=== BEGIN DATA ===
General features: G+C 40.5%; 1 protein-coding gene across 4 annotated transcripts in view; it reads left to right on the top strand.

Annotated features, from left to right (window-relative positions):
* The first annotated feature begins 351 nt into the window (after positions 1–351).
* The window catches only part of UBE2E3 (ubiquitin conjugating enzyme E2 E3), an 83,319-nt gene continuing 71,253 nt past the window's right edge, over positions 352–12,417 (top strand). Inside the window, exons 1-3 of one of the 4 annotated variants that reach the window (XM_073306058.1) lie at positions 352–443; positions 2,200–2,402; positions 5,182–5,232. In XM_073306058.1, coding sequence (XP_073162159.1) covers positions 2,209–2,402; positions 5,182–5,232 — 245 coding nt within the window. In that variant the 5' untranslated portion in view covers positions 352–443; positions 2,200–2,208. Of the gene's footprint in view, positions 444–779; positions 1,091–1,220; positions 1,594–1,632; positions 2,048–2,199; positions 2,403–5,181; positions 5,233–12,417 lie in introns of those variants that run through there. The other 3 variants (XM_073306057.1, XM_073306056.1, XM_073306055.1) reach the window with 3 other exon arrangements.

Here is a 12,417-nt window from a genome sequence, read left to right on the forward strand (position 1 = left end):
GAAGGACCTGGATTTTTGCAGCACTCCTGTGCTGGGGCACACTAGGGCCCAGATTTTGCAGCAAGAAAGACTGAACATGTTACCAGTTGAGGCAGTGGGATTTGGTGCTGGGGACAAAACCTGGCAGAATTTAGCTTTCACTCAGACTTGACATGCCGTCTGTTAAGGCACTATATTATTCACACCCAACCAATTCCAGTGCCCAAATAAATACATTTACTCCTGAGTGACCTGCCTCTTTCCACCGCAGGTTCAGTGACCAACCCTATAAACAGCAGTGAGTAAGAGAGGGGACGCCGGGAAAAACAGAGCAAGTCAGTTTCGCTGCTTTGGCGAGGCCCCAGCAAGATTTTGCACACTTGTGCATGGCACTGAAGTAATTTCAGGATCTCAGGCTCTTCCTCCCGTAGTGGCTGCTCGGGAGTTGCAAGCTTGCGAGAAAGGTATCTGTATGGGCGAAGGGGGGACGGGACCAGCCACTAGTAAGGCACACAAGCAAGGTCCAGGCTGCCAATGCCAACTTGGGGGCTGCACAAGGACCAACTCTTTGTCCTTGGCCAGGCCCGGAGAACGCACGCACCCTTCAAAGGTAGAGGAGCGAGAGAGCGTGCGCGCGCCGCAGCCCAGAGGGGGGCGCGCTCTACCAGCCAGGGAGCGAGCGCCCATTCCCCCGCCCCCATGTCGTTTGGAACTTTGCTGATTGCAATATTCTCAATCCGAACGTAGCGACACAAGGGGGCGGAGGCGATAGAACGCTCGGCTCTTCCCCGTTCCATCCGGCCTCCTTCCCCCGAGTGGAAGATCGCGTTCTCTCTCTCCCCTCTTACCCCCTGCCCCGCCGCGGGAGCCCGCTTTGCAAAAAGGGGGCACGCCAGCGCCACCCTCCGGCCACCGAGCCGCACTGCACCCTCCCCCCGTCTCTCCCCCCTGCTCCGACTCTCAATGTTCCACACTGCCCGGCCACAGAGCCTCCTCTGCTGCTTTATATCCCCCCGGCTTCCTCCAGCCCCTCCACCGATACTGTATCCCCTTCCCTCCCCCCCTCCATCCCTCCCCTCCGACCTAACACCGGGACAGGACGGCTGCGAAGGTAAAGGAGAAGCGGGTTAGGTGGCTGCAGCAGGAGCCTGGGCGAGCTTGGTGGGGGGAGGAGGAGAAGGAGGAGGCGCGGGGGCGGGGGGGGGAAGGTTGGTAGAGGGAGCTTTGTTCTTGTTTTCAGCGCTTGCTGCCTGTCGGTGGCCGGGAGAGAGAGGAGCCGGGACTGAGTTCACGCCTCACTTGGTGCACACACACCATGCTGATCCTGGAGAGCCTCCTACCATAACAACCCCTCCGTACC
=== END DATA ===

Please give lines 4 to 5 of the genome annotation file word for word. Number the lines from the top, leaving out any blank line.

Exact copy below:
* The window catches only part of UBE2E3 (ubiquitin conjugating enzyme E2 E3), an 83,319-nt gene continuing 71,253 nt past the window's right edge, over positions 352–12,417 (top strand). Inside the window, exons 1-3 of one of the 4 annotated variants that reach the window (XM_073306058.1) lie at positions 352–443; positions 2,200–2,402; positions 5,182–5,232. In XM_073306058.1, coding sequence (XP_073162159.1) covers positions 2,209–2,402; positions 5,182–5,232 — 245 coding nt within the window. In that variant the 5' untranslated portion in view covers positions 352–443; positions 2,200–2,208. Of the gene's footprint in view, positions 444–779; positions 1,091–1,220; positions 1,594–1,632; positions 2,048–2,199; positions 2,403–5,181; positions 5,233–12,417 lie in introns of those variants that run through there. The other 3 variants (XM_073306057.1, XM_073306056.1, XM_073306055.1) reach the window with 3 other exon arrangements.

Here is a 12,417-nt window from a genome sequence, read left to right on the forward strand (position 1 = left end):